Julie and Julia as indictment of 21st century life

I finally got around to watching Julie and Julia.  Thought it was a strangely bifurcated movie.  Meryl Streep was fabulous, Stanley Tucci excellent too, and the whole Julia Child narrative very enjoyable overall.  Amy Adams on the other hand was irritating and off-putting, the character Julie a narcissistic whiner, her husband deeply unappealing.  Was this part of the movie filmed by a different director?

The movie felt to me like a bitter satire on the glib hollowness of contemporary life.

According to the movie, Julia and her husband’s 1950s expatriate experience is characterized by great beauty and charm, human connection, leisurely, unpretentious daily life, pleasure in friends and lovers, laughter, commitment to craft & cultural tradition, rewarding hard work.  And, at a meta-level, by fantastic acting and fine film-making: Paris looks wonderful, Julia Child’s marriage is loving and playful, and Streep a total delight.

21st century Queens/NYC, on the other hand, is sort of a nightmare — of fake friends, narcissism, empty careers, soul-crushing architecture, and irritating, mannered acting.  The Julie character has her contrived obsession with Julia Child, which feels mirrored or multiplied by Amy Adams’ over-perky portrayal of the character.  I just found it depressing.  It’s a totally unfair comparison, of course, apples and oranges: on the one hand, a major figure of 20th century American and international life; on the other, this self-involved would-be writer in Queens trying to promote her blog.

It feels so… sad, is if this is the choice (not that we have a choice):

Vibrant creativity, pleasure, friendship, beauty and sensual delight, immersion in complex and sustaining cultural traditions, passionate work performed for its own sake, and brilliant originality (Julia/ mid-century) vs.

Blogging and self-promotion — life lived as a PR stunt — in an apartment above a pizzeria in Queens (Julie/ contemporary life).  Julie can be read as a figure for post-9/11 NYC and America: surrounded by reminders of the trauma (she works for the city taking calls from 9/11 victims) and doing anything she can to forget, to sublimate or repress, to withdraw into manic private activities and little projects of self-making.  (At the risk of being humorless about it, there’s something off-putting about the way Julie completely tunes out the voices of the 9/11 victims in order to submerge herself completely in her foodie-Francophile fantasy.)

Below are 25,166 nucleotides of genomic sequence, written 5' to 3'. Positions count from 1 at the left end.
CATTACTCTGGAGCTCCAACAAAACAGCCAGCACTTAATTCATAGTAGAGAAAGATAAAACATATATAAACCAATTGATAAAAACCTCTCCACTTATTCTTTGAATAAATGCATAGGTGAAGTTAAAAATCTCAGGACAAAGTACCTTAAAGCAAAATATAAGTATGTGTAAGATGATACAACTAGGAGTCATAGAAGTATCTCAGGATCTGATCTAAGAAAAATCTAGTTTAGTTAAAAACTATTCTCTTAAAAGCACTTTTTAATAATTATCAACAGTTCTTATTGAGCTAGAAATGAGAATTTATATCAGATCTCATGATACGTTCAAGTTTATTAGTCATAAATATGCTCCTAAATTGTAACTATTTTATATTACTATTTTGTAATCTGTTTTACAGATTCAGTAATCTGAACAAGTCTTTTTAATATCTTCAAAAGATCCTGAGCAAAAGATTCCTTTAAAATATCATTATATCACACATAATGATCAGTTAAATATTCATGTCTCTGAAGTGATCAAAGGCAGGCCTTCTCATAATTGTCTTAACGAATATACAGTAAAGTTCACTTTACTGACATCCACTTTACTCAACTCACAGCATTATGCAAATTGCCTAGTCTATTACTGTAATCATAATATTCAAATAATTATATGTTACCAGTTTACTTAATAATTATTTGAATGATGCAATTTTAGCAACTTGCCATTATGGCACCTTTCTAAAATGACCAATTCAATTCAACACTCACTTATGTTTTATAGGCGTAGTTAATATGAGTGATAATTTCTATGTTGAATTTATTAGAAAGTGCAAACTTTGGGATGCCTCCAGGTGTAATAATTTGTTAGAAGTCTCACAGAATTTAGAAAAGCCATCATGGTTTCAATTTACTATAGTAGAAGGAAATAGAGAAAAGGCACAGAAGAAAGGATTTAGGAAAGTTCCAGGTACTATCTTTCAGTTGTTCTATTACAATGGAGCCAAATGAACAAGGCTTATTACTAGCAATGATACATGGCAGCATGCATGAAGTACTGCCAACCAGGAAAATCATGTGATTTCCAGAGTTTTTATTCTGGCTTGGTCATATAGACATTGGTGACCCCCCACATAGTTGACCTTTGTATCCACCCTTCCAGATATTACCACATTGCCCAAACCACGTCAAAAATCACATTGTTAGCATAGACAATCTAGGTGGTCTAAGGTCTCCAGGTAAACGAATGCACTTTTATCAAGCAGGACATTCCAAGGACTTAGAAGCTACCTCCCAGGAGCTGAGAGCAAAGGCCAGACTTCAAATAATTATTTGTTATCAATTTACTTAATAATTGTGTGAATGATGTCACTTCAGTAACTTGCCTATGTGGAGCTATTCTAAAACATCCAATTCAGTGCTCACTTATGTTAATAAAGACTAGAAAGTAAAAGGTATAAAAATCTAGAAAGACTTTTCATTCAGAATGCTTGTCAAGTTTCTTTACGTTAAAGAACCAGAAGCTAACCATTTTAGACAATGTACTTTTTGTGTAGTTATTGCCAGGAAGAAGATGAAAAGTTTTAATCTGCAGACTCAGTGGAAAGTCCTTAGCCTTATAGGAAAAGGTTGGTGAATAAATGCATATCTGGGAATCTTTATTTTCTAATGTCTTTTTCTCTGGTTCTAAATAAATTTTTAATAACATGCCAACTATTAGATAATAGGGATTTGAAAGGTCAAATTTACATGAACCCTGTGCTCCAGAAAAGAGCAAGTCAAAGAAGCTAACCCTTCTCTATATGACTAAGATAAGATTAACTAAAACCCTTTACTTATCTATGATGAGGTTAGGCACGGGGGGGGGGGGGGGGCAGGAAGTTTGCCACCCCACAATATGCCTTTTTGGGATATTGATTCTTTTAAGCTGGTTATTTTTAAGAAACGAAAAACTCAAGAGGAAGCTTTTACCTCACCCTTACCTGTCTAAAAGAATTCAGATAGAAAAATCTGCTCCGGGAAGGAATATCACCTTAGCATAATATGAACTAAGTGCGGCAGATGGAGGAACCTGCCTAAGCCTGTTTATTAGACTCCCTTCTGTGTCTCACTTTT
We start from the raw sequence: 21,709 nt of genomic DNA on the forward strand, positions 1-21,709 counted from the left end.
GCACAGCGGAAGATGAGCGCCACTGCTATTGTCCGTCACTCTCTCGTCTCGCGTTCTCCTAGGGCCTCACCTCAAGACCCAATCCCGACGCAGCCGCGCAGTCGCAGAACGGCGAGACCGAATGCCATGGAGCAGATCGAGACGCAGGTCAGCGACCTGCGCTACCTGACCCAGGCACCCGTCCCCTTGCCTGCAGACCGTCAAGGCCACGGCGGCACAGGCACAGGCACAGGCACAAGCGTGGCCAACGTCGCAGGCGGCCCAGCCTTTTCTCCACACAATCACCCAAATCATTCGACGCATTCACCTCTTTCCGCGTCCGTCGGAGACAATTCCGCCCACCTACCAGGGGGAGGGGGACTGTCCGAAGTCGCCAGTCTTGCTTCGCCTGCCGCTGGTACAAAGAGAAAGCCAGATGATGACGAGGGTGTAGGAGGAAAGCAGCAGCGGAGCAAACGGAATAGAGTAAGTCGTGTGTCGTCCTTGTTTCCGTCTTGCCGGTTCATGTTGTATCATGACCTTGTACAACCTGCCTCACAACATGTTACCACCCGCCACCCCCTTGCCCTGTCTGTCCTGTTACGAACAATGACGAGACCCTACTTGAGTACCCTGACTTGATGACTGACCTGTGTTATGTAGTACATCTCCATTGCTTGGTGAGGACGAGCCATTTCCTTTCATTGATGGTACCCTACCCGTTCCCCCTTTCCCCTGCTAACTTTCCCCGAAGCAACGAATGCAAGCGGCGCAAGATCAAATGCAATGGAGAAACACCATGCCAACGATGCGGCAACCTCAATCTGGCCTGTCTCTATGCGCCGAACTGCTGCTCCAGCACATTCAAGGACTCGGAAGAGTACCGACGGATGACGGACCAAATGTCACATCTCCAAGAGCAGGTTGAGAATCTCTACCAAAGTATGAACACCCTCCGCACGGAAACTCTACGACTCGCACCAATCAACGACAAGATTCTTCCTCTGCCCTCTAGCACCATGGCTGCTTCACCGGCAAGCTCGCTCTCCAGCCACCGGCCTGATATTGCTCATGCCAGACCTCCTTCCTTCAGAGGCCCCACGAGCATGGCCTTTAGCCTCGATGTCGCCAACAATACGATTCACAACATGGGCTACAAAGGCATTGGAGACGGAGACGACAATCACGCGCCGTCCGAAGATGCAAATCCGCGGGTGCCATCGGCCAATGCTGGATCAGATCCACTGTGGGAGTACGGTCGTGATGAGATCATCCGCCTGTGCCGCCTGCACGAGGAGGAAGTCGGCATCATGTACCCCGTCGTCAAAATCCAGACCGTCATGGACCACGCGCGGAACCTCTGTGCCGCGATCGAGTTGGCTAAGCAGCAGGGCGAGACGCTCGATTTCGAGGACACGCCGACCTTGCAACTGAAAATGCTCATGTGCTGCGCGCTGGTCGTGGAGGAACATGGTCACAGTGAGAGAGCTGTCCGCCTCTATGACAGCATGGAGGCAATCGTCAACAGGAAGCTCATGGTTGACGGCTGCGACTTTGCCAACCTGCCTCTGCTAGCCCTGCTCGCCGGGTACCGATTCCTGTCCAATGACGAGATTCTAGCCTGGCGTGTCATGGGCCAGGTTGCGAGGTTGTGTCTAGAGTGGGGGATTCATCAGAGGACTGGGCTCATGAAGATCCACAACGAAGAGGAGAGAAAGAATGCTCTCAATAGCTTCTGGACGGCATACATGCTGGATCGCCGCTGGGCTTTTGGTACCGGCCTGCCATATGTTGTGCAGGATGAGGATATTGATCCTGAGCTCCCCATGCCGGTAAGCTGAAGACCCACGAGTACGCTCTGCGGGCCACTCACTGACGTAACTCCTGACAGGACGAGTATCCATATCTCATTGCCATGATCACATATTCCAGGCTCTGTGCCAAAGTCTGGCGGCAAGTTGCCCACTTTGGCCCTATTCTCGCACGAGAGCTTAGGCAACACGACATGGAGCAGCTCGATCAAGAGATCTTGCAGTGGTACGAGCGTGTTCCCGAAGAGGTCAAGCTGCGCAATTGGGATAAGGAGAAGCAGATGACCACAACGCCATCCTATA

I liked that the movie admitted that Julia Child herself hated Julie’s blog.  This felt surprisingly honest because it works against the broader parallel the movie tries to put in place — with Julie getting her book contract for her blog (ludicrously) posited as equivalent to Julia’s publication of Mastering the Art of French Cooking.  I wonder if this was contractual — if Julia or her people would only allow the film to go forward with this proviso of Julia’s disapproval?

The meaning of a “book” seems so different in the two contexts.  For both Julia and Julie, the book contract is a personal fulfillment, a career goal, and a vindication.  For Julia, though, the book is a summing up of an extended immersion into rich cultural traditions; an expression of her own love of food and French culture; a pedagogical tool to teach others to learn the same pleasures.  For Julie, the book is a media event — the key moment is when she gets a write-up by Amanda Hesser in the Dining section of the New York Times and the agents start calling.

From “Julia” to “Julie“: the supplemental “e” trivializes, empties out substance, so food becomes the plaything of “foodies.”

Maybe the movie is actually deeply clever and sly?   All this is intentional, and the movie is itself about the ways culture and creativity have now been reduced to shameless plagiarism of the past and narcissistic PR projects in personal branding.

p.s.  Sarah once sat next to Julia Child at a hair salon in Cambridge; Julia complimented her hair.